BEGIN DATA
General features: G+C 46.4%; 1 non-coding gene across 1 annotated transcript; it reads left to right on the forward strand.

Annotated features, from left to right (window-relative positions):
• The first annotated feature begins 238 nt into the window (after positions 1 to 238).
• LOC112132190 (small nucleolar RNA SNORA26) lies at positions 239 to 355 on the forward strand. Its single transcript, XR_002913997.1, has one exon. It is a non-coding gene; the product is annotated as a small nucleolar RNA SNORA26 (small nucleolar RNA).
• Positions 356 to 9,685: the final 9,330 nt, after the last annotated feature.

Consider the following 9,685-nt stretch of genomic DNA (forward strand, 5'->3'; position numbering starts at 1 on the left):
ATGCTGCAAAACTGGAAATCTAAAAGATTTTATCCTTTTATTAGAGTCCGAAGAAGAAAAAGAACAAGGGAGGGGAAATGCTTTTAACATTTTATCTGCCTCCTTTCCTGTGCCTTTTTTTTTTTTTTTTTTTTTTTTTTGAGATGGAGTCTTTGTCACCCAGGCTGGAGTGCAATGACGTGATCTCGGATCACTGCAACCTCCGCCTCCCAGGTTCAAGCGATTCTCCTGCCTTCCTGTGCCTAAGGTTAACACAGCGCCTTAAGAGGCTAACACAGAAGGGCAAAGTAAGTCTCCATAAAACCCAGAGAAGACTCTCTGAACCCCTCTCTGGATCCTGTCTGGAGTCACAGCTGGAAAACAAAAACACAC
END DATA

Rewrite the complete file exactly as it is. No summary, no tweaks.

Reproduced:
General features: G+C 46.4%; 1 non-coding gene across 1 annotated transcript; it reads left to right on the forward strand.

Annotated features, from left to right (window-relative positions):
• The first annotated feature begins 238 nt into the window (after positions 1 to 238).
• LOC112132190 (small nucleolar RNA SNORA26) lies at positions 239 to 355 on the forward strand. Its single transcript, XR_002913997.1, has one exon. It is a non-coding gene; the product is annotated as a small nucleolar RNA SNORA26 (small nucleolar RNA).
• Positions 356 to 9,685: the final 9,330 nt, after the last annotated feature.

Consider the following 9,685-nt stretch of genomic DNA (forward strand, 5'->3'; position numbering starts at 1 on the left):
ATGCTGCAAAACTGGAAATCTAAAAGATTTTATCCTTTTATTAGAGTCCGAAGAAGAAAAAGAACAAGGGAGGGGAAATGCTTTTAACATTTTATCTGCCTCCTTTCCTGTGCCTTTTTTTTTTTTTTTTTTTTTTTTTTGAGATGGAGTCTTTGTCACCCAGGCTGGAGTGCAATGACGTGATCTCGGATCACTGCAACCTCCGCCTCCCAGGTTCAAGCGATTCTCCTGCCTTCCTGTGCCTAAGGTTAACACAGCGCCTTAAGAGGCTAACACAGAAGGGCAAAGTAAGTCTCCATAAAACCCAGAGAAGACTCTCTGAACCCCTCTCTGGATCCTGTCTGGAGTCACAGCTGGAAAACAAAAACACAC